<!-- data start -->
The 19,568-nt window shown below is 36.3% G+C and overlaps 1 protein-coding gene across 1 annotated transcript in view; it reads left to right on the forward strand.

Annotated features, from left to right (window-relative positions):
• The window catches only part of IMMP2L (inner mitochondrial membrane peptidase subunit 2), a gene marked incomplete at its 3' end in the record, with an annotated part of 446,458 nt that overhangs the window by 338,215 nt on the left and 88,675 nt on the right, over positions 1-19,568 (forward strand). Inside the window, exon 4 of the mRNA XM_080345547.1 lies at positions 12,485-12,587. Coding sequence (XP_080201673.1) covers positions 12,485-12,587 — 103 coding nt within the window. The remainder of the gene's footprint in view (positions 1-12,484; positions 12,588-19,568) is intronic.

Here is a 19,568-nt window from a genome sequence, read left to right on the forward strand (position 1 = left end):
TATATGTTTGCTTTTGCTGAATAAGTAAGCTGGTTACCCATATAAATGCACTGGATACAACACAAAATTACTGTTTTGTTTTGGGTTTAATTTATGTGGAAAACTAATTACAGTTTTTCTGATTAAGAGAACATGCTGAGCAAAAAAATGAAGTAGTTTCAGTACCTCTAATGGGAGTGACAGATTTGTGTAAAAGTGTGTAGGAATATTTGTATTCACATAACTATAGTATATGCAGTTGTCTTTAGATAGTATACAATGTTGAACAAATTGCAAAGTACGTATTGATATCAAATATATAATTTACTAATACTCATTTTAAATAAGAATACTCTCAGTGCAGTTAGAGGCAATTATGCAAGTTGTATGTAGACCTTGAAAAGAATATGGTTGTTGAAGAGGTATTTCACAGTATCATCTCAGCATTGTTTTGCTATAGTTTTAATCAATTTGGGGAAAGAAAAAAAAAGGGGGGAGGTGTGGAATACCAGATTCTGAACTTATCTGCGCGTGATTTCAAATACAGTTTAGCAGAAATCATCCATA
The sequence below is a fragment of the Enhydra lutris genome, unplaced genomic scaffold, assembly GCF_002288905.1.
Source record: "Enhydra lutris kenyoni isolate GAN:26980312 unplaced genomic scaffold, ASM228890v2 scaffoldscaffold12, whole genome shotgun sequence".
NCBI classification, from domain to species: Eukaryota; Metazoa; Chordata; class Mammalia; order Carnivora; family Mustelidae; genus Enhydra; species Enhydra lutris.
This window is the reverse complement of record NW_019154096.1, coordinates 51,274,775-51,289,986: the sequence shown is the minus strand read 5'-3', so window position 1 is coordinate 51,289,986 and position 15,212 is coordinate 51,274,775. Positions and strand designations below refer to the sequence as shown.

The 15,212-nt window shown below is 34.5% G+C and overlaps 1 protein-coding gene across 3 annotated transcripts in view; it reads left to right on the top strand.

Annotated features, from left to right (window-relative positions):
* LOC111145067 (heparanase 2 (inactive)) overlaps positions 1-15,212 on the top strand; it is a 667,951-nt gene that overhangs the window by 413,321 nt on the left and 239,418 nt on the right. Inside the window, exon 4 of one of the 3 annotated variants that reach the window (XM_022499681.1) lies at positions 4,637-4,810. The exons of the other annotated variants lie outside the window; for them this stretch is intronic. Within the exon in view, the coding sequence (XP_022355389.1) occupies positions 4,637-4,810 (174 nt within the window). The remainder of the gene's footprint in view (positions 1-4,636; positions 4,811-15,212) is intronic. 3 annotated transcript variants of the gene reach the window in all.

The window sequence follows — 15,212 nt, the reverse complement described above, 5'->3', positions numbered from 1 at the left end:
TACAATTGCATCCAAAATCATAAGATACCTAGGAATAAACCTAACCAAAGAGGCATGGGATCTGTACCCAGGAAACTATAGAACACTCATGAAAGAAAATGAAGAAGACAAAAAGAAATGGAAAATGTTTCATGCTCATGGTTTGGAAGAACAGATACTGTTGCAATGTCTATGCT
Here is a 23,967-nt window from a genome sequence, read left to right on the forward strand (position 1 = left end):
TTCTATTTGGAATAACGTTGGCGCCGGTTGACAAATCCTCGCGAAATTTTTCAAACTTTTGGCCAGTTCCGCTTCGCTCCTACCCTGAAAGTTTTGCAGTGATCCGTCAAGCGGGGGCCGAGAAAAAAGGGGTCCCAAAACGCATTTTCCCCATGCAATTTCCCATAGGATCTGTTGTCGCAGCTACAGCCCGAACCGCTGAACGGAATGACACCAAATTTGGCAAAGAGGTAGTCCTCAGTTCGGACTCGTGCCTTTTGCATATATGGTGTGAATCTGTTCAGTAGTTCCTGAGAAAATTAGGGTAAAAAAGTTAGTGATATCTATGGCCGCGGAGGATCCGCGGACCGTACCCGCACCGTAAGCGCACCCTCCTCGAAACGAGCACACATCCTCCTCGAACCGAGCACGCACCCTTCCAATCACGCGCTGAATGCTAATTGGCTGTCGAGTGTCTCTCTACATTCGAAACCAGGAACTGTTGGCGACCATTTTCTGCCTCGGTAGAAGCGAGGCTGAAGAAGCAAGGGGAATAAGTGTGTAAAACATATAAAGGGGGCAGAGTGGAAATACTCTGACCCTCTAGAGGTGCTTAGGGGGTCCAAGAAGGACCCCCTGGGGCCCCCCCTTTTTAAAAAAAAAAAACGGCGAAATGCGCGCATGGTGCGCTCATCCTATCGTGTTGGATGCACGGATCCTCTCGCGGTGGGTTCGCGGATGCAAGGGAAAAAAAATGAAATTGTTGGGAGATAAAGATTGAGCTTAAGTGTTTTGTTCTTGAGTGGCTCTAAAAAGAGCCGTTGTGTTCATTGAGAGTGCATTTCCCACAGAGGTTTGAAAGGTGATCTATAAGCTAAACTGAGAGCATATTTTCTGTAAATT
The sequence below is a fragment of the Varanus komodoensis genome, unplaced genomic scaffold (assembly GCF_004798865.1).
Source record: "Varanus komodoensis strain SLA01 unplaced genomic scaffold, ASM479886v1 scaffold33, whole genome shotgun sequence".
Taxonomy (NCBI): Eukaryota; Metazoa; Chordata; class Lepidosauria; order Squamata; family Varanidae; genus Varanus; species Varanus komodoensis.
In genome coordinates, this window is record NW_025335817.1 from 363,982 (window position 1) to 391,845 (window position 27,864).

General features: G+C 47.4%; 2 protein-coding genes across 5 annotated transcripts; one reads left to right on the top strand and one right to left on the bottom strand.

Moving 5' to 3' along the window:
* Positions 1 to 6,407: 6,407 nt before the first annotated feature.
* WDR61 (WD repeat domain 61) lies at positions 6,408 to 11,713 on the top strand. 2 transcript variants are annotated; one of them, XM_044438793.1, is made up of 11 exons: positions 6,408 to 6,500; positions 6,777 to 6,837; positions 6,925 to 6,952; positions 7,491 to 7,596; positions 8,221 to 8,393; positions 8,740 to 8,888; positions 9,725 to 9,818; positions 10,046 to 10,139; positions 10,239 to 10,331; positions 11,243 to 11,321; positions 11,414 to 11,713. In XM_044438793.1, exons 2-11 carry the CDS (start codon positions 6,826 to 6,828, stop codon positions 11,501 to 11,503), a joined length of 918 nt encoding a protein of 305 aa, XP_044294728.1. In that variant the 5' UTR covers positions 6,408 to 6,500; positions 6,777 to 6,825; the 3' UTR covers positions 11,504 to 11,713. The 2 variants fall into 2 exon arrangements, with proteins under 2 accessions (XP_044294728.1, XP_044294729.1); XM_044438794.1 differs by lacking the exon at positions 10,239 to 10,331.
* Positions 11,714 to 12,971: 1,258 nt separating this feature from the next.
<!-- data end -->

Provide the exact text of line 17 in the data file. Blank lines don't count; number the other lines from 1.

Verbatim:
The sequence below is a fragment of the Varanus komodoensis genome, unplaced genomic scaffold (assembly GCF_004798865.1).